Tablet tech is really a Psion of the times
And now, the world's most expensive netbook
Something for the Weekend, Sir Excitedly but carefully, I tore open the tough cardboard packing and slid out my latest purchase: an iPad keyboard.
Not an Apple wireless keyboard, mind. That would be silly. That would be like buying a bicycle pump bigger than my bike. Instead, I purchased a keyboard the same size as the iPad, with the ability to click onto it when not in use, acting as a plastic cover. Such technology! And it only cost me 20 quid!
After two minutes of use, the S key fell off. Well, not so much fell off the keyboard as stuck to the tip of the third finger of my left hand, then fell off my finger. The remaining keys shuffled and rattled about like Travel Scrabble tiles.
Source: Magic Madzik
I reached for what was supposed to pass for a user guide but this turned out to have been written by Google Translate with the assistance of a Chinese dude on the sixth-floor window ledge of a manufacturing sweatshop just before the big leap. What a pile of crap. Repacked, return number inside, back to bloody Amazon. That's what you get for £20.
Damn, and a keyboard was going to turn my consumer tablet into a netbook for proper work. Being a professional freelance writer - "professional" means I get paid for it, "freelance" means it takes six months to get paid for it - I can assure you that the ability to write quickly and conveniently onto a computer is directly related to my ability to earn.
In the mid-1990s, the legendary journalist, muso and angler Rob Beattie persuaded me to buy my first handheld, a Psion Series 3a. I discovered that I could bash out copy on the train or plane while returning from whatever interview, meeting or press trip I had just attended, without having to carry - or indeed purchase - an expensive and heavy laptop computer.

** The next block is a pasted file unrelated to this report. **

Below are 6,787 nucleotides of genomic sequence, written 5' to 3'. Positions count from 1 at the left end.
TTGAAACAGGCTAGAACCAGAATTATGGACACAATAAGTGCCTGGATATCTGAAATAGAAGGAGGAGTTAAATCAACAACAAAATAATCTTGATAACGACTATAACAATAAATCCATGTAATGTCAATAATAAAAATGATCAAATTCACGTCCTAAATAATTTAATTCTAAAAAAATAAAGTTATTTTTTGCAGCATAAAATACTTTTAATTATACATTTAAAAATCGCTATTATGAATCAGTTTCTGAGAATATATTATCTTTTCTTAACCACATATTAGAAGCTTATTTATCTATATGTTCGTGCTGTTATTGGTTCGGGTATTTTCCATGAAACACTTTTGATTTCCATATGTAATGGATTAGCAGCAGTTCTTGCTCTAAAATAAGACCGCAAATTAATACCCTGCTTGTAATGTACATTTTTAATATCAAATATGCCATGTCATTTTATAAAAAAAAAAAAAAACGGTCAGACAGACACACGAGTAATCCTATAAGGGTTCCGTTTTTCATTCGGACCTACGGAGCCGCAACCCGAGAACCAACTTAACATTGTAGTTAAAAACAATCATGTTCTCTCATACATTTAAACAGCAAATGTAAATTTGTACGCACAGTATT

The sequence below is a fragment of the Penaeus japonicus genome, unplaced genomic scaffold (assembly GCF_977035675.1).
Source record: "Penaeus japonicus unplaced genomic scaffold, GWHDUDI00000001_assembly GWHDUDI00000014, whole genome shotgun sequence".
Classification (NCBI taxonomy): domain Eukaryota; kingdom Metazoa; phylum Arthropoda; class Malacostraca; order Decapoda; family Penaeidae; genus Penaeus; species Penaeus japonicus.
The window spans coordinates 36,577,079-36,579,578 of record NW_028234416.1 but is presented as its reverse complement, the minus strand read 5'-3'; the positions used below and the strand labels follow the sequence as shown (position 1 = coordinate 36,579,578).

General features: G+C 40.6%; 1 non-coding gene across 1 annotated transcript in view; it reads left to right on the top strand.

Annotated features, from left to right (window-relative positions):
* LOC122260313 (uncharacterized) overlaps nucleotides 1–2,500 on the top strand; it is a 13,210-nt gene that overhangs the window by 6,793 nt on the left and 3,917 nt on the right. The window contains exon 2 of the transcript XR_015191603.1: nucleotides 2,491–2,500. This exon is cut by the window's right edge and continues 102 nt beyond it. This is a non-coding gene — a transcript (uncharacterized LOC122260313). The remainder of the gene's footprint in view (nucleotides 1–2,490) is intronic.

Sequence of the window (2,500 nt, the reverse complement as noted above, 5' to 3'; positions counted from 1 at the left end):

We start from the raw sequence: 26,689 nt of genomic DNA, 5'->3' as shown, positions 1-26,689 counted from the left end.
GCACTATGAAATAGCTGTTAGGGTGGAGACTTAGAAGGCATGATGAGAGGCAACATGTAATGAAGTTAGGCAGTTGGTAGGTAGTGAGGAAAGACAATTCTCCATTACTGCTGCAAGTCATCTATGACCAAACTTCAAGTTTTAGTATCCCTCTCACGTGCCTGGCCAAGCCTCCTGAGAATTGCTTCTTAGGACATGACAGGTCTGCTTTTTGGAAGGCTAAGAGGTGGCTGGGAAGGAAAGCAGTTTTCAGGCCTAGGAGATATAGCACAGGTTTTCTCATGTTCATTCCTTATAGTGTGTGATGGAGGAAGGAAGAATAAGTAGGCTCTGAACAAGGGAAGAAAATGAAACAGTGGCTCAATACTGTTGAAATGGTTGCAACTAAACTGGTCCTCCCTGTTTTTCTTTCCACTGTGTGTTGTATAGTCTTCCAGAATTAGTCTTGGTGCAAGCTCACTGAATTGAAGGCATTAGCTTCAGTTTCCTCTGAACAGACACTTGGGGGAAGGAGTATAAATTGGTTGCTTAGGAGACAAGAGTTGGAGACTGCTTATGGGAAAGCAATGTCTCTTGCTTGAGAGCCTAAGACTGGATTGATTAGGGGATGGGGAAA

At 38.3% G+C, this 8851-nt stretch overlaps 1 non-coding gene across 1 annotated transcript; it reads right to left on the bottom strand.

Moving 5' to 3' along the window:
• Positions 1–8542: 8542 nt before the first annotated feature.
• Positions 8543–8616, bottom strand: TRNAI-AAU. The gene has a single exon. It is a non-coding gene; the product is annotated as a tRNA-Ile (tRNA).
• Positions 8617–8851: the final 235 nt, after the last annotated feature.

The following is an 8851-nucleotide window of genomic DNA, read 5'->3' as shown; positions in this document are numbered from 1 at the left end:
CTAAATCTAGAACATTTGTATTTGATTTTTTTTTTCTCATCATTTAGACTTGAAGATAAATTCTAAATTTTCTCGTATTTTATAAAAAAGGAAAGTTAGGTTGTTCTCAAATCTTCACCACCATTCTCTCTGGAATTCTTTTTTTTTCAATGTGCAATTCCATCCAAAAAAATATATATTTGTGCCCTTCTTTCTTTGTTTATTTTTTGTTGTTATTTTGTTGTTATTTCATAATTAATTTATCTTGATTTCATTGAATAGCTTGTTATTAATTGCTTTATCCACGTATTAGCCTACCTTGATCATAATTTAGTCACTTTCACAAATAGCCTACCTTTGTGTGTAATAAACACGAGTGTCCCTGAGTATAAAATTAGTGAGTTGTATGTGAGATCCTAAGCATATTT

However, it was only when I upgraded to a Psion Series 5 that I realised the value of a touch-type keyboard. The 5's keyboard left a lot to be desired with its stiff keys that only responded to firm and perfectly perpendicular presses. That said, compared with the pocket-calculator style keys of the 3a, it was a revelation.
I churned out a good many commissions 'on the road' with it, including one memorable 3000-word feature filed from a Chamonix hotel room in the early hours, much to the annoyance of my wife. Looking over at my hunched shoulders from the bed, she possibly imagined that I was spending the night downloading pictures of ladies in the nip from alt.sex via CIX over my 9600-baud modem in glorious 16 shades of grey.
I was later persuaded to follow the Palm V route with its stylus input, and I got quite adept at it, but it was just an electronic Filofax until I came across Palm's amazing - and still available - folding keyboard.
Palm's bionic Filofax
When the Palm V eventually broke - no doubt at the end of the week after I acquired it - I gave up trying to be clever and just used a laptop for road warrioring until a couple of years ago.
Now don't get all righteous on me: why did I buy an iPad when I could have bought a netbook in the first place? Heck, I could have bought a shitty, no-brand laptop for half the price. Well, the deed is done, I had a lot of fun with it - and its successors the iPad 2 and iPad 3, sorry I mean "new iPad" - but now it's time it paid its way in the Dabbs household.
One problem is that the only third-party keyboard (it folds! yay!) to receive Apple Store blessing gets a thumbs-down score from users... in the Apple Store itself. In the end, I opted for Logitech's Bluetooth UltraThin Keyboard cover. [Wot, no Asus Transformer? - Ed]
While it cost another £75 on top of the tablet, taking my iPad investment dangerously close to the emotionally charged £500 milestone, it's absolutely bloody marvellous and one battery charge lasts forever. Best of all, people keep stopping to ask me about it when they see me working on it, no doubt thinking I am bloody marvellous too.
And this comes from someone who would rather lose his thumbs than sacrifice a numeric keyboard. And yes, since you're bound to ask, I did use it to write this column. Now, off to book that Christmas snowboarding week in Chamonix... ®
Alistair Dabbs is a freelance technology tart, juggling IT journalism, editorial training and digital publishing. During winter 2000, he won two Palms and a Hitachi notebook in prize draws. Lucky bastard. The palmtops died before the year was out but the Hitachi notebook is still running, albeit with a max-out of 128MB of Ram.